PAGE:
This is the fake Do Not Resuscitate order that, after the wife typed “dignity” erroneously, revealed her plan to poison her elderly husband on Christmas Day.

On December 25, 2013, as they sat down to dinner, Jacqueline Patrick attempted to assassinate her husband Douglas by pouring antifreeze into his festive cherry Lambrini.

The 54-year-old woman from Gipsy Hill in south London was so determined to see that he was murdered that she gave rescuers a typed DNR note and told them her 72-year-old husband had written it.

Detectives discovered that the word “dignity” had been spelled wrongly, which shocked Mrs. Patrick. She wrote down “dignaty” when they asked her to spell the word as it appeared on the note when they were testing her.

After a supposedly tumultuous 26-year marriage, Mrs. Patrick was rumored to be looking for a “extreme way out.” She has now pled guilty to two counts of attempted murder.

She confessed encouraging another to give a poison, but her daughter Katherine, 21, with whom Mrs. Patrick planned the conspiracy, pleaded not guilty to four charges of attempted murder.

The court was informed at a hearing yesterday at Inner London Crown Court about how Mr. Patrick became unwell on December 25, 2013, in the family’s $400,000 cul-de-sac house in Gipsy Hill, south London.

Mr. Patrick, a former bus driver, was diagnosed with anti-freeze poisoning by doctors at Kings College Hospital London after being transported to the hospital and put into an induced coma.

When his wife received the news, Mrs. Patrick told the physicians that her husband might have accidentally ingested a blue substance.

He informed authorities he was not suicidal, had not attempted suicide, and had not purchased or drank any anti-freeze when he came to two weeks later.

The senior continued by saying that he had had two drinks on Christmas Day and had gone to bed feeling more inebriated than normal.

The Met Police reports that Mr. Patrick informed investigators he had experienced a similar collapse in October 2013 and attributed it to drinking “bootleg” lager with his wife.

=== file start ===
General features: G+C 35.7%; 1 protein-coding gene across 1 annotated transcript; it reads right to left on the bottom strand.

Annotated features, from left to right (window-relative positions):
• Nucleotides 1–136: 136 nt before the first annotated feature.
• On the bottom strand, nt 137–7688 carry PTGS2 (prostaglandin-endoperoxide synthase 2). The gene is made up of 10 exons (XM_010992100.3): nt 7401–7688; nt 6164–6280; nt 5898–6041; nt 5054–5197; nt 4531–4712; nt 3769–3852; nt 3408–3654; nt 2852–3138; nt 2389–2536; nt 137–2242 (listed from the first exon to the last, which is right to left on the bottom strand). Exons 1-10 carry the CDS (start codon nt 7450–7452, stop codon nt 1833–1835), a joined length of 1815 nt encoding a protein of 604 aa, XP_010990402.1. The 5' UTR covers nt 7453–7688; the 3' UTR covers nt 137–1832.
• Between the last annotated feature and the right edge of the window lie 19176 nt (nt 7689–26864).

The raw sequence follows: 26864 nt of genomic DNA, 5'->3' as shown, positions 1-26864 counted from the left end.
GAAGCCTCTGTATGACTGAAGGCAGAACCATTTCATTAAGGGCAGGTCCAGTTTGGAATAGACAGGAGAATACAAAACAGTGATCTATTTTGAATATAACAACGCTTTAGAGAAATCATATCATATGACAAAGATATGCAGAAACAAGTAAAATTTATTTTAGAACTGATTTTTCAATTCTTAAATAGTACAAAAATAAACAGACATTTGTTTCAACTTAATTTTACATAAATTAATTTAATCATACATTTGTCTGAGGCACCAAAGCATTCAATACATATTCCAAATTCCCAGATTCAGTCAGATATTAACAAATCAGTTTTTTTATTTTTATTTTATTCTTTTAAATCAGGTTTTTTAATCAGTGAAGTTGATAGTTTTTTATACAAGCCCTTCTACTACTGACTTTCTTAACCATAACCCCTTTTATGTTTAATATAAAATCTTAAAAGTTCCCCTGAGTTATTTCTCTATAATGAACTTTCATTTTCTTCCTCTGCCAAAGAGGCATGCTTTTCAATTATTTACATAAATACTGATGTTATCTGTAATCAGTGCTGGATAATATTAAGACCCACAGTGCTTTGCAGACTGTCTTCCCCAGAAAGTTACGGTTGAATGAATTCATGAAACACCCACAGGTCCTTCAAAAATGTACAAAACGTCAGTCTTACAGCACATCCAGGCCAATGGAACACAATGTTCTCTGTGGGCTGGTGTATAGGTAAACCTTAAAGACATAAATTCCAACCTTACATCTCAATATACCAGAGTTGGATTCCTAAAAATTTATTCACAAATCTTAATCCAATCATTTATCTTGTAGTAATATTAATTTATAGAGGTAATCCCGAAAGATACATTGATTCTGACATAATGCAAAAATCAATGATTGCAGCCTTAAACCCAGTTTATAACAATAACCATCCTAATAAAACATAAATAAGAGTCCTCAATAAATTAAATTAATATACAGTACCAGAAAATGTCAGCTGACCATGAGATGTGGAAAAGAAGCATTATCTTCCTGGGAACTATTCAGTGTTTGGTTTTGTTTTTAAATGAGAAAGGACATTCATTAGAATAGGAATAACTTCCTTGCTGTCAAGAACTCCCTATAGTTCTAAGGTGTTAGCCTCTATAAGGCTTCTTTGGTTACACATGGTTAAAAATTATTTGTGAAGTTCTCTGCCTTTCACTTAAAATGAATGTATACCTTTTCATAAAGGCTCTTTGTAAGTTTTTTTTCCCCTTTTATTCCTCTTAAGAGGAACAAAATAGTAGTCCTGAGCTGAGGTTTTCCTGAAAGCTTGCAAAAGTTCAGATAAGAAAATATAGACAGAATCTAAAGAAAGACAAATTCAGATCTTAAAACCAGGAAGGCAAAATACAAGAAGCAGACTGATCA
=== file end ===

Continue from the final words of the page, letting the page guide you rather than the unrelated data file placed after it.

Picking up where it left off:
Next day, Mrs. Patrick and her daughter were both taken into custody. In a formal police interview, Mrs. Patrick acknowledged looking up anti-freeze toxicity online, but she gave the excuse that her friend’s dog had unintentionally eaten some.

The acquaintance who said he had never even owned a dog was located by the police.

The mother and daughter also discussed three separate attempts to poison the victim over a two-month period in a series of text messages that the police also discovered.

Katherine Patrick was charged with inciting or urging another to administer a poison, while the other two women were initially accused of three charges of attempted murder.

Paul Morgan, the attorney for Mrs. Patrick, said before the court that his client was morally upright and had never before been afoul of the law.

But he claimed that after years of torture at the hands of her spouse, she had been looking for a “extreme way out.”

The prosecution has reviewed a statement from the claimant’s former spouse’s son, he said.

In his statement, he claimed that during the course of their 26-year marriage, Jacqueline Patrick had experienced domestic abuse that was considerable and serious.

She was not permitted to work or lead a fulfilling life outside the home.

She kept the issue of domestic violence inside the four walls of the house and internalized it. Instead of calling the police, she chose this drastic course of action.

She must have had a cause for acting so irrationally for someone her age to go to such lengths in these circumstances, Mr. Morgan continued.

The 21-year-old had also “been subject to the years of abuse from the claimant,” according to Katherine Patrick’s attorney Julia Flanagan, and was “very vulnerable.”

Both offenders face lengthy custodial sentences, the judge noted, adding, “Having said that, I shall grant release on the same conditions as before.”

The mother and daughter were released on bond and told not to get in touch with Mr. Patrick.

Before the November sentence hearing, psychological and psychiatric reports will be prepared.

Detective Inspector Tracey Miller, the investigating officer from Lambeth police, stated: “Patricia was calculating how to get rid of her husband for good, helped by her daughter, at a time when a family should be celebrating the holiday season.”

She allegedly poisoned his Christmas Day drink with anti-freeze because of family strife and disagreements between herself, her husband, the victim, and their daughters.

“Mr. Patrick came dangerously near to death, and as he was struggling for his life in the hospital bed, his wife made up story after falsehood to hide her tracks.” The note she submitted to the London Ambulance Service claiming to be from her husband and declaring that he did not want to be revived was perhaps the most upsetting of all.

“This was a methodical and well-planned scheme, and I’m glad Patrick has finally recognized her crimes in court today. Her daughter has also pleaded guilty to her role in assisting her mother in acting in such a heinous way.